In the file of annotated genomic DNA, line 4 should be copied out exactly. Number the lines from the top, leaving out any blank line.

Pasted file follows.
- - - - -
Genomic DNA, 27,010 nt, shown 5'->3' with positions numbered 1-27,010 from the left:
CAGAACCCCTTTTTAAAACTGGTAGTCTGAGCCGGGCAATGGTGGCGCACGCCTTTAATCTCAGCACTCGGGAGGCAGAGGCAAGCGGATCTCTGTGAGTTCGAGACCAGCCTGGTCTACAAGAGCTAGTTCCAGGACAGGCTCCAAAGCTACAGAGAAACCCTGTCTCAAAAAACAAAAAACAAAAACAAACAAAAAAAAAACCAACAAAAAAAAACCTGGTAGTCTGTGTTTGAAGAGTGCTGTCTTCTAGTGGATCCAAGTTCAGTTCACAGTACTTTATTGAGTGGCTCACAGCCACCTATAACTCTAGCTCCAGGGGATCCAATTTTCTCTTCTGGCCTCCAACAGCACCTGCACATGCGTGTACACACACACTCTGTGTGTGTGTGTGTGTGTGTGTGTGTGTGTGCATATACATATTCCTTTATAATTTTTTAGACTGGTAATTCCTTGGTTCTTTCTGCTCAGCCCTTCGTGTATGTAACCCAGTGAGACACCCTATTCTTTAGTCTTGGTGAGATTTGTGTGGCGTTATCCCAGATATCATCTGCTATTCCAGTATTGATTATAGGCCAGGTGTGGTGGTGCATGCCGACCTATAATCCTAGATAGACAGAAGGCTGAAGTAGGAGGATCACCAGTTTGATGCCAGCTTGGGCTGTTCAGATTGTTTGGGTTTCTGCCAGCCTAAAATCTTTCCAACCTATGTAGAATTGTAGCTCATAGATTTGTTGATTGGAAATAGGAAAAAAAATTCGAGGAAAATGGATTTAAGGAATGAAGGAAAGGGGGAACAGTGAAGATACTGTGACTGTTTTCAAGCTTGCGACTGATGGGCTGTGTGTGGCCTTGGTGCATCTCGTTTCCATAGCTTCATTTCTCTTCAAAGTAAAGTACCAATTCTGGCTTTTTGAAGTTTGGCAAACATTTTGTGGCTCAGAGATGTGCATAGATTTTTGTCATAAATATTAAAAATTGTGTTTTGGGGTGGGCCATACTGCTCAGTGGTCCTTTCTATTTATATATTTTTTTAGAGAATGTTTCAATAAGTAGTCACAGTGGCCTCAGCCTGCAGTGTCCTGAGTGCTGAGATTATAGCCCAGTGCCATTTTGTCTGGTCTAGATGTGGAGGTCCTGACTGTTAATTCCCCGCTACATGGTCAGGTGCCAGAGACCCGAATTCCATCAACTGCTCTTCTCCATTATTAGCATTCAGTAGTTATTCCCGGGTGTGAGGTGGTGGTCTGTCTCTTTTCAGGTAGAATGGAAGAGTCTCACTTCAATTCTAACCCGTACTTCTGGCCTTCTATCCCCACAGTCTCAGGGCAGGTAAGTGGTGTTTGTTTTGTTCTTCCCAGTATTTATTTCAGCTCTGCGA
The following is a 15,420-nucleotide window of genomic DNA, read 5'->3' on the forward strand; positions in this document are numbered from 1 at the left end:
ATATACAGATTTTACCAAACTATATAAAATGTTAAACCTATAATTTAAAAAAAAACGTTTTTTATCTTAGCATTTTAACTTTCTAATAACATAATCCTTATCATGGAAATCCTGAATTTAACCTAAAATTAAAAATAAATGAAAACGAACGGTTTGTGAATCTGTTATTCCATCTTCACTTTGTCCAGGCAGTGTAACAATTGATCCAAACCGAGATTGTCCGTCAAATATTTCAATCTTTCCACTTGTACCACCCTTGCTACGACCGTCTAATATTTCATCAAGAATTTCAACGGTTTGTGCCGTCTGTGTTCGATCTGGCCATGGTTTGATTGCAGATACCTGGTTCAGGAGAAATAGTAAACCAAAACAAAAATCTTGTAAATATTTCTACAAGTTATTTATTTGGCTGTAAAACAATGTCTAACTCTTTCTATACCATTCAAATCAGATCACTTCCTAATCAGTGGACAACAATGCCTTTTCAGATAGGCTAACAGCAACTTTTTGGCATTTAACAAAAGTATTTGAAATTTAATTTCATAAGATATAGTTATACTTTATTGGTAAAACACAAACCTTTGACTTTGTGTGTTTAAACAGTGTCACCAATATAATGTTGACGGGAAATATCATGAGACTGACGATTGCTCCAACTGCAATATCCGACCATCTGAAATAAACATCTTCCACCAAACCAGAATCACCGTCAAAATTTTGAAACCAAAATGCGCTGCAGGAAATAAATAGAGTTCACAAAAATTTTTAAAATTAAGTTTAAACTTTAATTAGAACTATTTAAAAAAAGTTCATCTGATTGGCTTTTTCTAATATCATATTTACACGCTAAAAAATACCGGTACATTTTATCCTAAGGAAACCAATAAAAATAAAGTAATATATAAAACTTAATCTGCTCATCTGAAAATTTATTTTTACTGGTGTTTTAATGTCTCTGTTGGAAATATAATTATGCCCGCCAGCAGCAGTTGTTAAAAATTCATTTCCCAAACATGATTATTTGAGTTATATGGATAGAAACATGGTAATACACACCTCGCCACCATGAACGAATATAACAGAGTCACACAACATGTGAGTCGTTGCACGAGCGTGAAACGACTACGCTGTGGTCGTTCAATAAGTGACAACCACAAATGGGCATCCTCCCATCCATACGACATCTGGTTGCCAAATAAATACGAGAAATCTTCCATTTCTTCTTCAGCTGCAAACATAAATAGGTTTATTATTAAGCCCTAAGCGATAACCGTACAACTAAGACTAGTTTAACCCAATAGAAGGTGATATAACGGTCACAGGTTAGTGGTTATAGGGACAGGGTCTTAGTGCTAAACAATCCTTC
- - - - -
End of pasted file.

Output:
ATATACAGATTTTACCAAACTATATAAAATGTTAAACCTATAATTTAAAAAAAAACGTTTTTTATCTTAGCATTTTAACTTTCTAATAACATAATCCTTATCATGGAAATCCTGAATTTAACCTAAAATTAAAAATAAATGAAAACGAACGGTTTGTGAATCTGTTATTCCATCTTCACTTTGTCCAGGCAGTGTAACAATTGATCCAAACCGAGATTGTCCGTCAAATATTTCAATCTTTCCACTTGTACCACCCTTGCTACGACCGTCTAATATTTCATCAAGAATTTCAACGGTTTGTGCCGTCTGTGTTCGATCTGGCCATGGTTTGATTGCAGATACCTGGTTCAGGAGAAATAGTAAACCAAAACAAAAATCTTGTAAATATTTCTACAAGTTATTTATTTGGCTGTAAAACAATGTCTAACTCTTTCTATACCATTCAAATCAGATCACTTCCTAATCAGTGGACAACAATGCCTTTTCAGATAGGCTAACAGCAACTTTTTGGCATTTAACAAAAGTATTTGAAATTTAATTTCATAAGATATAGTTATACTTTATTGGTAAAACACAAACCTTTGACTTTGTGTGTTTAAACAGTGTCACCAATATAATGTTGACGGGAAATATCATGAGACTGACGATTGCTCCAACTGCAATATCCGACCATCTGAAATAAACATCTTCCACCAAACCAGAATCACCGTCAAAATTTTGAAACCAAAATGCGCTGCAGGAAATAAATAGAGTTCACAAAAATTTTTAAAATTAAGTTTAAACTTTAATTAGAACTATTTAAAAAAAGTTCATCTGATTGGCTTTTTCTAATATCATATTTACACGCTAAAAAATACCGGTACATTTTATCCTAAGGAAACCAATAAAAATAAAGTAATATATAAAACTTAATCTGCTCATCTGAAAATTTATTTTTACTGGTGTTTTAATGTCTCTGTTGGAAATATAATTATGCCCGCCAGCAGCAGTTGTTAAAAATTCATTTCCCAAACATGATTATTTGAGTTATATGGATAGAAACATGGTAATACACACCTCGCCACCATGAACGAATATAACAGAGTCACACAACATGTGAGTCGTTGCACGAGCGTGAAACGACTACGCTGTGGTCGTTCAATAAGTGACAACCACAAATGGGCATCCTCCCATCCATACGACATCTGGTTGCCAAATAAATACGAGAAATCTTCCATTTCTTCTTCAGCTGCAAACATAAATAGGTTTATTATTAAGCCCTAAGCGATAACCGTACAACTAAGACTAGTTTAACCCAATAGAAGGTGATATAACGGTCACAGGTTAGTGGTTATAGGGACAGGGTCTTAGTGCTAAACAATCCTTC